New Zealand's four-time women's squash world champion, Dame Susan Devoy, was appointed as her country's race relations commissioner in 2013.

She is in office at a time of rising tensions among New Zealand's diverse communities. 

Last December, New Zealand passed anti-terrorism measures that caused particular anxiety among its Muslim population.

So is New Zealand's social landscape on the brink of a permanent alteration? 

Al Jazeera: What are the social challenges New Zealand is facing relating to race and faith communities?

Dame Susan Devoy: The face of New Zealand is younger and more ethnically diverse than ever before. One-in-10 Kiwis are Asian Kiwis. One-in-four Aucklanders are Asian Aucklanders. Maori and Pacific Kiwis are a young, fast growing population.  

The bottom line is about all of us building a future where New Zealand children know they are valued and not just tolerated.
We are at a crossroads when it comes to race relations, ethnic diversity and national identity

Dame susan Devoy, New Zealand race relations commissioner

Last year’s census for the first time recorded that more than one million people living in New Zealand were born overseas, 300,000 more than in the 2001 census. 

Al Jazeera: In the past there have been attacks on mosques and a recent report was made to police after the harrassment of a Jewish child. How is this being addressed?

Dame Susan Devoy: Muslim Kiwis and Jewish Kiwis have told us they are feeling under pressure because of ongoing conflicts taking place thousands of miles away from us here in New Zealand. 

Leaders from both communities have publicly and unreservedly rejected violent extremism, and are vocal advocates for peace, justice and human rights. 

If New Zealanders want peace overseas then we need to start right here at home, because human rights begin at home, with everyday people. 

The streets of our towns and suburbs are where race relations will thrive or die: it’s really up to us. 

While we mourn the tragic loss of lives overseas, I believe we must honour their lives by standing up for peace and human rights at all costs. 

While our incidents are far fewer than what’s happened in other countries, they have still happened.

Al Jazeera: What solutions to current tensions is your office looking into?

Dame Susan Devoy: There is no panacea when it comes to race relations. Every country has its own issues to address, its own past to reconcile, it’s own future to guarantee. 

The bottom line is about all of us building a future where New Zealand children know they are valued and not just tolerated.

We are at a crossroads when it comes to race relations, ethnic diversity and national identity and we all need to play a role in the conversation over where New Zealand is heading.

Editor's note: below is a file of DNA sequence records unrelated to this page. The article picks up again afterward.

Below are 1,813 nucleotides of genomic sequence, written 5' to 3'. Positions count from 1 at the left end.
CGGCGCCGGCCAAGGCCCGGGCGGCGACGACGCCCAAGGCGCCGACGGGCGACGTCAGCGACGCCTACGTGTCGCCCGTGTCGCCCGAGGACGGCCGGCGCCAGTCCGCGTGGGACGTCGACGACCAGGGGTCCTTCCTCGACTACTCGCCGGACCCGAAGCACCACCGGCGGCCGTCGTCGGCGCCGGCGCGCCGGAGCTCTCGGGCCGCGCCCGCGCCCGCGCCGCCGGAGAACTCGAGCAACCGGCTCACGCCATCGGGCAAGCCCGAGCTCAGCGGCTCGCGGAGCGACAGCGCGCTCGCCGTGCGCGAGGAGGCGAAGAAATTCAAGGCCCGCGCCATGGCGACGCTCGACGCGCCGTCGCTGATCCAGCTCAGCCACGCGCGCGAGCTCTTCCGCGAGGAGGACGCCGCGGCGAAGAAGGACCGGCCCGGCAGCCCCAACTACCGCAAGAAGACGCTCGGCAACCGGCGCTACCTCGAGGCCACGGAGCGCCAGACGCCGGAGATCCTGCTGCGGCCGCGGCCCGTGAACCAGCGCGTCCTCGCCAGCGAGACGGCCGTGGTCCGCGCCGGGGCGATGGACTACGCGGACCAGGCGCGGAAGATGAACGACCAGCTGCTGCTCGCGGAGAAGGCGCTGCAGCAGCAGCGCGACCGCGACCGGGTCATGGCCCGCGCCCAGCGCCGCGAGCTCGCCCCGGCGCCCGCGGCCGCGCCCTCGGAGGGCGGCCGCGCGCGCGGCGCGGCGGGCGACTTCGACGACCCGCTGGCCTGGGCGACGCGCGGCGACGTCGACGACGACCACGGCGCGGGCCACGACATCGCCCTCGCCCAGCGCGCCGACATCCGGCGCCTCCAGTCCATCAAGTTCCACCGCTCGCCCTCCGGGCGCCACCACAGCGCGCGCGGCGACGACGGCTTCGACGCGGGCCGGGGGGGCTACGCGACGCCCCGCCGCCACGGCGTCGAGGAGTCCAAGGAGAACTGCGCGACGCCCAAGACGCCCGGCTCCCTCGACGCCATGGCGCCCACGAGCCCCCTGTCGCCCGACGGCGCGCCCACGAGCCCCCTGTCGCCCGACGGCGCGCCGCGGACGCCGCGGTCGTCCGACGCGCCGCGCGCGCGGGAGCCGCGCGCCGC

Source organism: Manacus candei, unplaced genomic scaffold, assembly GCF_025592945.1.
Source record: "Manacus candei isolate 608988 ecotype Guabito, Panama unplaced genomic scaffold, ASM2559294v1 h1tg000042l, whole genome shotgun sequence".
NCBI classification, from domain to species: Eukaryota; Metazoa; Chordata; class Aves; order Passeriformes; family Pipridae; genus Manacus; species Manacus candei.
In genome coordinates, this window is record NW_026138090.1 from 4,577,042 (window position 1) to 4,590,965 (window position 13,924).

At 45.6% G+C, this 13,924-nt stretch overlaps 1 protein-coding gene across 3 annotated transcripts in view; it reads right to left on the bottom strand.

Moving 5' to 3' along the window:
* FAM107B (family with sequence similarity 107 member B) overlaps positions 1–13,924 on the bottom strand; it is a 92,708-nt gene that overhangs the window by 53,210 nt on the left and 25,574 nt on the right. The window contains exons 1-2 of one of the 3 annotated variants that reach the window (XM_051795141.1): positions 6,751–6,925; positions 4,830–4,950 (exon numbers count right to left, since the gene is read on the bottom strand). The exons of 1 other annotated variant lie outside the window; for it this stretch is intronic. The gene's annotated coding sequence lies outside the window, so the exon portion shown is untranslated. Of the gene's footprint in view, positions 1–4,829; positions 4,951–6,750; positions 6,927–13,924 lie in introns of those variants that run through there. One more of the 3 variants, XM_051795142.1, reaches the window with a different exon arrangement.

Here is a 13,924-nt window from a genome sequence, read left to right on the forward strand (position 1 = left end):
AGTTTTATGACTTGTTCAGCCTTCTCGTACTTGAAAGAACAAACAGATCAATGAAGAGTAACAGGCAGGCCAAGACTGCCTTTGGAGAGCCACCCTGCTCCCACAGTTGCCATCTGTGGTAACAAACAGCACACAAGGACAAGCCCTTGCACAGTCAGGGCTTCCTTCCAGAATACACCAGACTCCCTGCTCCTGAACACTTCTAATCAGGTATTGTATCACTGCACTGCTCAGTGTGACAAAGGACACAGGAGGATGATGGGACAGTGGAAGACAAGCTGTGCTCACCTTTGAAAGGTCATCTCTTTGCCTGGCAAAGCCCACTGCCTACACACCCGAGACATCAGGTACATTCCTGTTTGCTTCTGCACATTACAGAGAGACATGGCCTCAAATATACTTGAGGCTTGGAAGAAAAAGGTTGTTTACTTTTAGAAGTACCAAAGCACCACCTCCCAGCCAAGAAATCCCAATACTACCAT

Now is the time to talk about and plan for the kind of country we want our children and grandchildren growing up in.  

When we bring the violence and hatred we see on our television screens into our suburbs, when we scream hate at a woman in a veil and her children, or a boy in a yarmulke: we are the ones creating the terror

Dame Susan Devoy, New Zealand race relations commissioner 

We're pretty good at learning from and resolving past mistakes in New Zealand – planning for our future is something we need to get better at. 

We can't just rely on our Kiwi saying "She'll Be Right" and hope for the best. If we don't plan for our future and our children's future now – chances are, she won’t be "Right".

Al Jazeera: Is institutionalised racism a problem in New Zealand today?

Dame Susan Devoy: Every year our team at the Human Rights Commission fields thousands of complaints from people all over the country.

Approximately a third of all complaints and enquiries are about racial discrimination. Nine out of 10 complaints are resolved by our team of mediators.

We still have a lot of work to do when it comes to treating each other with respect. In terms of institutional culture we have some unique strategies in place, one is a partnership between New Zealand police and Maori New Zealanders. 

"Turning The Tide" aims to turn around statistics that see Maori make up more than 40 percent of all police apprehensions, 50 percent of the prison population: even though Maori New Zealanders make up only 15 percent of the population.  

Our police commissioner was a keynote speaker at our annual Diversity Forum and told us that 'empathy' and 'valuing diversity' had been added to the key police values. 

Reducing the number of apprehensions of Maori was another target officers were working towards.

Al Jazeera: What is your message to New Zealand's faith communities at this moment of tension?

Dame Susan Devoy: Our message to Kiwis is to stand up for Muslim and Jewish Kiwis or anyone they see being victimised. 

Don't be a bystander, be brave and make sure the victims know they are not alone and the perpetrators know they will not be tolerated. 

When we bring the violence and hatred we see on our television screens into our suburbs, when we scream hate at a woman in a veil and her children, or a boy in a yarmulke: we are the ones creating the terror.